Most portable power stations are roughly the size of a small cooler, have tons of ports, and store enough energy to charge smartphones for weeks on end, power a heated blanket, keep the lights on, or power an emergency radio to listen in after civilization crumbles.

You may wonder what good a smartphone would do in the unlikely event of an apocalypse, but they still have uses. Take advantage of the flashlight, and use it to track the time, days, weeks, or months. Plus, during the initial stages of a natural disaster, you could use Google or Apple Maps for navigation using GPS, even without cell service, not to mention the compass app.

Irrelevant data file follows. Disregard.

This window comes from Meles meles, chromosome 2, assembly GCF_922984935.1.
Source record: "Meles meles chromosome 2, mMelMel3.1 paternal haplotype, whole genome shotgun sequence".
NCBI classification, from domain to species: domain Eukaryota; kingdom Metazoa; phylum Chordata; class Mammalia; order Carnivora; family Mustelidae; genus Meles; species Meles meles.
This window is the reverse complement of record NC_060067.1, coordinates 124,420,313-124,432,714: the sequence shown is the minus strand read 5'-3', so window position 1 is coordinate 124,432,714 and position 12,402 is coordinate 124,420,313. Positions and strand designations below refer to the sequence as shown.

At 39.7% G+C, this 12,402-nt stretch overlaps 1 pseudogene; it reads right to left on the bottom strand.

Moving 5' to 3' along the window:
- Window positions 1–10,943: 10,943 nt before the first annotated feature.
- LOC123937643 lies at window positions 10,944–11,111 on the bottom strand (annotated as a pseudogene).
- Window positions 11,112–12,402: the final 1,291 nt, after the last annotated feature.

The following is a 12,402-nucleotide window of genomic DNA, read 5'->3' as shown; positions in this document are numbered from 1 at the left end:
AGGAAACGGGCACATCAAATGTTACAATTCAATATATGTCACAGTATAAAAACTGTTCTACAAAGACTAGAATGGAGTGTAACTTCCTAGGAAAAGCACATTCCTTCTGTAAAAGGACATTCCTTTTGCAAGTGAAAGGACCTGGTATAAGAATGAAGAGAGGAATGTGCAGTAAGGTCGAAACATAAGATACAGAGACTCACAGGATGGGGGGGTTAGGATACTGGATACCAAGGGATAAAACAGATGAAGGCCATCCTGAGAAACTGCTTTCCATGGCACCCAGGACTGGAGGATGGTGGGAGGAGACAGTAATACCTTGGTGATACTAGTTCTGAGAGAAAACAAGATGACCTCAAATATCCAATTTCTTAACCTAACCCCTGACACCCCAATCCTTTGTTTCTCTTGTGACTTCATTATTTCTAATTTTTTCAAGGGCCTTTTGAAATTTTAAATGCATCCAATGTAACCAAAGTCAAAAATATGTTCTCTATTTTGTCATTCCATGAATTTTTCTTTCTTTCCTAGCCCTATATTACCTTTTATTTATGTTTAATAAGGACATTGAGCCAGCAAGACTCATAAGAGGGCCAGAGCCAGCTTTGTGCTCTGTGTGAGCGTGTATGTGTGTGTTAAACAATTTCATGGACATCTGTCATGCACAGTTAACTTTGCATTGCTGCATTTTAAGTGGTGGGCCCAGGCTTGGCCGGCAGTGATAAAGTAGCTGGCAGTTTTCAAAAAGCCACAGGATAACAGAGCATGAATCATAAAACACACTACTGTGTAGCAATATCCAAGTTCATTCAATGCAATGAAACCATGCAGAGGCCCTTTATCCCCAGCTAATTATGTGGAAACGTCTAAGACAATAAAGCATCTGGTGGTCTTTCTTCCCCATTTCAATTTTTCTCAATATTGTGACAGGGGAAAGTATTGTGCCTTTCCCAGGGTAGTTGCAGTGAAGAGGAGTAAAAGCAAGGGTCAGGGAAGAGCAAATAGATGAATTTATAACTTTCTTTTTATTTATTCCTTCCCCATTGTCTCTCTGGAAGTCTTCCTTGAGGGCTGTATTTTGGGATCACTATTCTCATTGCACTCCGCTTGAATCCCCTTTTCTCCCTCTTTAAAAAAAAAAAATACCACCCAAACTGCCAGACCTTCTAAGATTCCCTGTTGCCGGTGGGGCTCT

I own several different power stations, from highly portable 500W models to options delivering over 2400W of power. You’ll want one if you need to get through a winter weekend without power. And if the emergency lasts longer, you can recharge it with the sun. Here are a few power station options.

Anker 757 Portable Power Station

Read Review Geek's Full Review

The Anker 757 Powerhouse delivers insane amounts of power, 13 different ports for everything you own, offers solar charging, and is a good item to have in any emergency.

ECOFLOW Delta 2 Portable Power Battery

Read Review Geek's Full Review

If you need on-demand power in an affordable, reliable, and portable package, consider the EcoFlow Delta 2.

An Endless Supply of Power (Solar Panels)

Jackery battery and portable solar panels